Russell Westbrook, Cam Reddish, Kyle Kuzma, Rui Hachimura


Gary A. Vasquez-USA TODAY Sports

Russell Westbrook‘s successful transition from superstar to sixth man is a very uncommon event in NBA history. Despite a history of non-starters becoming important players, like Manu Ginobili and Jamal Crawford, there’s still a stigma of demotion to not being on the court when the game begins. However, in his second season with the Lakers — despite the team’s overall disappointing results — Westbrook may be on pace to add to his Hall-of-Fame career by winning Sixth Man of the Year.

Per our HoopsHype advanced statistics, Westbrook is arguably the top candidate for the Sixth Man of the Year Award. Per Global Rating, he’s currently second among eligible players for the award, only behind Christian Wood… who has started in 17 of his 42 games, including the last 16 he’s played. According to the award rules, a player must come off the bench in more than half of their appearances to be eligible. Barring a return to a reserve role, Wood will soon become ineligible, leaving Westbrook as the front-runner.

It’s extremely rare for a player who has won the MVP award to win Sixth Man of the Year too. Since the award’s inception in 1982, only two players have accomplished that feat: Bill Walton and James Harden. In Walton’s case, he won the Sixth Man award at a point in his career when he was clearly unable to play starter minutes, averaging less than 20 minutes per game with Boston. On the other hand, Harden won the award while playing for Oklahoma City before rising to stardom with the Houston Rockets.

Besides Walton and Harden, only a select few former MVPs have received votes for the Sixth Man of the Year award. These include Bob McAdoo in 1985 (sixth place), Moses Malone in 1991 (sixth place), Magic Johnson during his brief 1996 comeback (fifth place), and Derrick Rose from 2019 to 2021, with his best result being a third-place finish two seasons ago. With no serious injuries or comebacks from retirement to be considered, only McAdoo and Malone’s late careers as bench players are similar to Westbrook’s situation — and neither of them was really close to winning the award.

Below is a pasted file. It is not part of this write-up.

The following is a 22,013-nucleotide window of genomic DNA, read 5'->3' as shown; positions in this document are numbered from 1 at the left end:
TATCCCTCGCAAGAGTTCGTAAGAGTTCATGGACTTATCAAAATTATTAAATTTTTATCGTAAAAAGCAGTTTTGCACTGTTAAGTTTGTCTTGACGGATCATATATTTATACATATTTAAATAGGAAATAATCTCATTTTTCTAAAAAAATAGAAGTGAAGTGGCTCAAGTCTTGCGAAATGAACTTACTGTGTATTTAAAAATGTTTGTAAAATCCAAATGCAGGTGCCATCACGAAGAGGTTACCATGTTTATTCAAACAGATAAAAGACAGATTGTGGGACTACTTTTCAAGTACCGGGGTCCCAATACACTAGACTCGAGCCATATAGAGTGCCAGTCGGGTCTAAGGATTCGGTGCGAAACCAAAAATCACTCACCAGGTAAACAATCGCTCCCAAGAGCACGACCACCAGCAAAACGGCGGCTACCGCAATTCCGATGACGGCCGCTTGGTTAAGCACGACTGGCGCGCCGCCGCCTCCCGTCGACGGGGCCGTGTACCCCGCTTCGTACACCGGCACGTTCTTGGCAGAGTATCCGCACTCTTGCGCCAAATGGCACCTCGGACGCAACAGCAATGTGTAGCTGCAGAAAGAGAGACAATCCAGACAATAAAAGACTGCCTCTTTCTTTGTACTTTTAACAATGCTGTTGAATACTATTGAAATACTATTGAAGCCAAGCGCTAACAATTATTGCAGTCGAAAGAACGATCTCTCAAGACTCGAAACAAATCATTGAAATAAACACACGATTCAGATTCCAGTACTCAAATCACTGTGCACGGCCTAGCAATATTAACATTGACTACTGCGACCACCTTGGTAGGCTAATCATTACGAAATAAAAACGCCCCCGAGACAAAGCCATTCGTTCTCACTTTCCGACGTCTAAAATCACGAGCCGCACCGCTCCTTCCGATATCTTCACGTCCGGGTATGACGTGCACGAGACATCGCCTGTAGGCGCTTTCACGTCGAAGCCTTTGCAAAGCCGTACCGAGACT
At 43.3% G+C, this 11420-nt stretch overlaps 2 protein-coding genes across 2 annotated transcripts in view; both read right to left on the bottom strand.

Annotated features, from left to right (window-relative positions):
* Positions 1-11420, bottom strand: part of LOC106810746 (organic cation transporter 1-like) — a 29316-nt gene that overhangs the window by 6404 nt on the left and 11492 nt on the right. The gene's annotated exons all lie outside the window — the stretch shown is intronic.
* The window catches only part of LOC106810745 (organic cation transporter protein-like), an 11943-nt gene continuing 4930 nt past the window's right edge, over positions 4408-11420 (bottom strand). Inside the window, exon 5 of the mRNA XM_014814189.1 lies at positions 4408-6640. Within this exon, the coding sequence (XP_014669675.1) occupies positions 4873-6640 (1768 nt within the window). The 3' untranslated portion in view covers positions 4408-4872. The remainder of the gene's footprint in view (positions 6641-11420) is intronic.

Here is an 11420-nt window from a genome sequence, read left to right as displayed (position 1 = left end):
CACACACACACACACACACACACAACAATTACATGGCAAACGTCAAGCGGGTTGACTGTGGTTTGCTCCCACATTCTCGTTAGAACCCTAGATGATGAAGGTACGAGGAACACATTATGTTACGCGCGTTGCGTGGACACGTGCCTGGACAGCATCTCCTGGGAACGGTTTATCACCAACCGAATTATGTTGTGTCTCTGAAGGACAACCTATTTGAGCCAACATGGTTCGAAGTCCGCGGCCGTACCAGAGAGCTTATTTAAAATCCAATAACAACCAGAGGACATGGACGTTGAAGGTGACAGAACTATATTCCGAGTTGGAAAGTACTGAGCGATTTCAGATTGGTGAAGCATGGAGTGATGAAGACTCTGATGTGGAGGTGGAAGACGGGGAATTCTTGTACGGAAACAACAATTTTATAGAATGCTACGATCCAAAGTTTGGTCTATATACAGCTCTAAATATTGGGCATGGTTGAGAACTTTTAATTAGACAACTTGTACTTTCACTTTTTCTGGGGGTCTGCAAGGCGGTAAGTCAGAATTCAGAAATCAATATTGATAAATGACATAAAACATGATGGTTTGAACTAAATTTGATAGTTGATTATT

Over the last five games, Westbrook has averaged 24 points and 6.2 assists on 39.1 percent from deep. Since Jan. 4, the Lakers’ net rating with Westbrook on the court has been the second-best among players with at least two games played at plus-10.7, only behind LeBron James. In contrast, when he is not on the court, the Lakers have been outscored by 8.1 points per 100 possessions, again only surpassed by LeBron James. While his numbers may not be as good as his prime days in Oklahoma City, Westbrook is effectively making the team better with his contributions.

This impact should not be underestimated. With key rotation players like Anthony Davis, Lonnie Walker, and Austin Reaves sidelined due to injury, there is additional pressure on LeBron to perform every night. While James has not disappointed, Westbrook’s increasing consistency has been crucial in drawing attention away from the defense. His ability to shoot close to the league average from beyond the arc has made it difficult for opponents to leave him open, creating more space for his teammates and increasing his opportunities to attack the rim. While not the dominant force he was with the Thunder, Westbrook has been one of the most productive players in drive plays over the last 10 games, shooting at a 53.4 percent success rate in those situations.

Westbrook’s run has helped the Lakers post a competitive 7-4 record in the last 11 games despite the wave of injuries they’re suffering. With Davis likely back soon, having Westbrook as a legit third star option again is really welcome news for a struggling franchise. It also gives Russ a great shot to win Sixth Man of the Year.

– Alberto De Roa

You can follow Michael Scotto (@MikeAScotto), Yossi Gozlan (@YossiGozlan), Frank Urbina (@FrankUrbina_), and Alberto De Roa (@TikotDeRoa) on Twitter. 


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